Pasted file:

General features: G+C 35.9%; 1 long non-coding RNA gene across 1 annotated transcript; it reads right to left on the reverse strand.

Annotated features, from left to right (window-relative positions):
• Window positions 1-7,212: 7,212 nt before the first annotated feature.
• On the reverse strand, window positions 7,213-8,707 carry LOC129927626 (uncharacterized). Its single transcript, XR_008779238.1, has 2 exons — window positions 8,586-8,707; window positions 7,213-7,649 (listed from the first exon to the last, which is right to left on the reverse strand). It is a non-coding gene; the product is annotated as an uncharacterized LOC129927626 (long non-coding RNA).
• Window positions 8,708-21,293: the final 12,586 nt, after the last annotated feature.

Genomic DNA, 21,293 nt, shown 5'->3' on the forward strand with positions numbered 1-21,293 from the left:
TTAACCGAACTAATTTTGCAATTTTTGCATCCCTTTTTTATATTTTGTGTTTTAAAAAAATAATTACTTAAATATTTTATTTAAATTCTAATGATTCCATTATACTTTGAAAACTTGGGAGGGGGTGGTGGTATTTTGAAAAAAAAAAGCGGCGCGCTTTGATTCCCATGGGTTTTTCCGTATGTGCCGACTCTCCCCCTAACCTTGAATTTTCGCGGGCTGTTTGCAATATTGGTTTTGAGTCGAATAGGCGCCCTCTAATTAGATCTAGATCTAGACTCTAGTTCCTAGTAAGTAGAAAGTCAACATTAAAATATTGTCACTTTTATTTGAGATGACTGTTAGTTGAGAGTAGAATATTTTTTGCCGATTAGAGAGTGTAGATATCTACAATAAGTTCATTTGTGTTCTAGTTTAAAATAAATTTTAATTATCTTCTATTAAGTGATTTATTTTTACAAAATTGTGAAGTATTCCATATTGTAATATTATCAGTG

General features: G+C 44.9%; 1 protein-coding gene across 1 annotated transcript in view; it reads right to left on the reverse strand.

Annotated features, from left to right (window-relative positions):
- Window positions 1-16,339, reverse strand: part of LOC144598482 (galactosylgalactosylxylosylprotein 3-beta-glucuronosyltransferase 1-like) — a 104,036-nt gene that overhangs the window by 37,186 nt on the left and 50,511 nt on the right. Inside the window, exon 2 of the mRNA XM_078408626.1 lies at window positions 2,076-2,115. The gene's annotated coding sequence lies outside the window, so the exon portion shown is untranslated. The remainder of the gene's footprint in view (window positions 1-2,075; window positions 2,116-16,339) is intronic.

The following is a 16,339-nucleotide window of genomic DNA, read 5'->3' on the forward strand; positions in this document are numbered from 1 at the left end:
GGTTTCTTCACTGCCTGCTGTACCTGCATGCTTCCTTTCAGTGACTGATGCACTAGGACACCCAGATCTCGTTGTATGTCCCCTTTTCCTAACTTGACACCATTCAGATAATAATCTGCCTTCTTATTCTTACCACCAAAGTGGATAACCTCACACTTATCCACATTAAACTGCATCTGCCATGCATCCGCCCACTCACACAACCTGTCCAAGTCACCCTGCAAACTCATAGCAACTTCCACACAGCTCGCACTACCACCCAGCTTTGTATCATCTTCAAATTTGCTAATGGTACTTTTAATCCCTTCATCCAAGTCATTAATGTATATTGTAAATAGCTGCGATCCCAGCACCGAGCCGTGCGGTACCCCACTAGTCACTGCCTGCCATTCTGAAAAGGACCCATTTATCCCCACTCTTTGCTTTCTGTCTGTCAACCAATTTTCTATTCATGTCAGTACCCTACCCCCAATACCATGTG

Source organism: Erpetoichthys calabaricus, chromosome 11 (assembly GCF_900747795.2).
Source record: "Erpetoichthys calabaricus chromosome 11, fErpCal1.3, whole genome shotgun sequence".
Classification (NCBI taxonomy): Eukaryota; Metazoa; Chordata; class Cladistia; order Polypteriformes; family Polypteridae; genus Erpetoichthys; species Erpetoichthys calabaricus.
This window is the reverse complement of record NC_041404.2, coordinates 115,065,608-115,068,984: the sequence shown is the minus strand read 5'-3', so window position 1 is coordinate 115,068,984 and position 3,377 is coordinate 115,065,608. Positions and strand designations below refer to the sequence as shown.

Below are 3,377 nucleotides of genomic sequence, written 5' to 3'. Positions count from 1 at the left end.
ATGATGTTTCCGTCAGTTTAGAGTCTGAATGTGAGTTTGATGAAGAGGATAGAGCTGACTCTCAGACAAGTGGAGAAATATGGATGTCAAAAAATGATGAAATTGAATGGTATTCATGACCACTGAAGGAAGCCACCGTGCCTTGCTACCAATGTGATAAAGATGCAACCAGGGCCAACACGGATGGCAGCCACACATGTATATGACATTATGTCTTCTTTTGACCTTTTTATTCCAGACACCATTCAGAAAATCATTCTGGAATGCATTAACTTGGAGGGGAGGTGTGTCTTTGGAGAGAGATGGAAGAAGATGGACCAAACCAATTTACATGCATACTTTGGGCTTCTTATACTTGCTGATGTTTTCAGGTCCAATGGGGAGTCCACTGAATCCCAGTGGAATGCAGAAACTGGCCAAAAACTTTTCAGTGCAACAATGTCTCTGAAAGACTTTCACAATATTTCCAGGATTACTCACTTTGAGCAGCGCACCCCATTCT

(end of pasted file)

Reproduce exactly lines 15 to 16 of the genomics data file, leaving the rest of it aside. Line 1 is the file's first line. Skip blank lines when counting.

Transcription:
Classification (NCBI taxonomy): Eukaryota; Metazoa; Chordata; class Cladistia; order Polypteriformes; family Polypteridae; genus Erpetoichthys; species Erpetoichthys calabaricus.
This window is the reverse complement of record NC_041404.2, coordinates 115,065,608-115,068,984: the sequence shown is the minus strand read 5'-3', so window position 1 is coordinate 115,068,984 and position 3,377 is coordinate 115,065,608. Positions and strand designations below refer to the sequence as shown.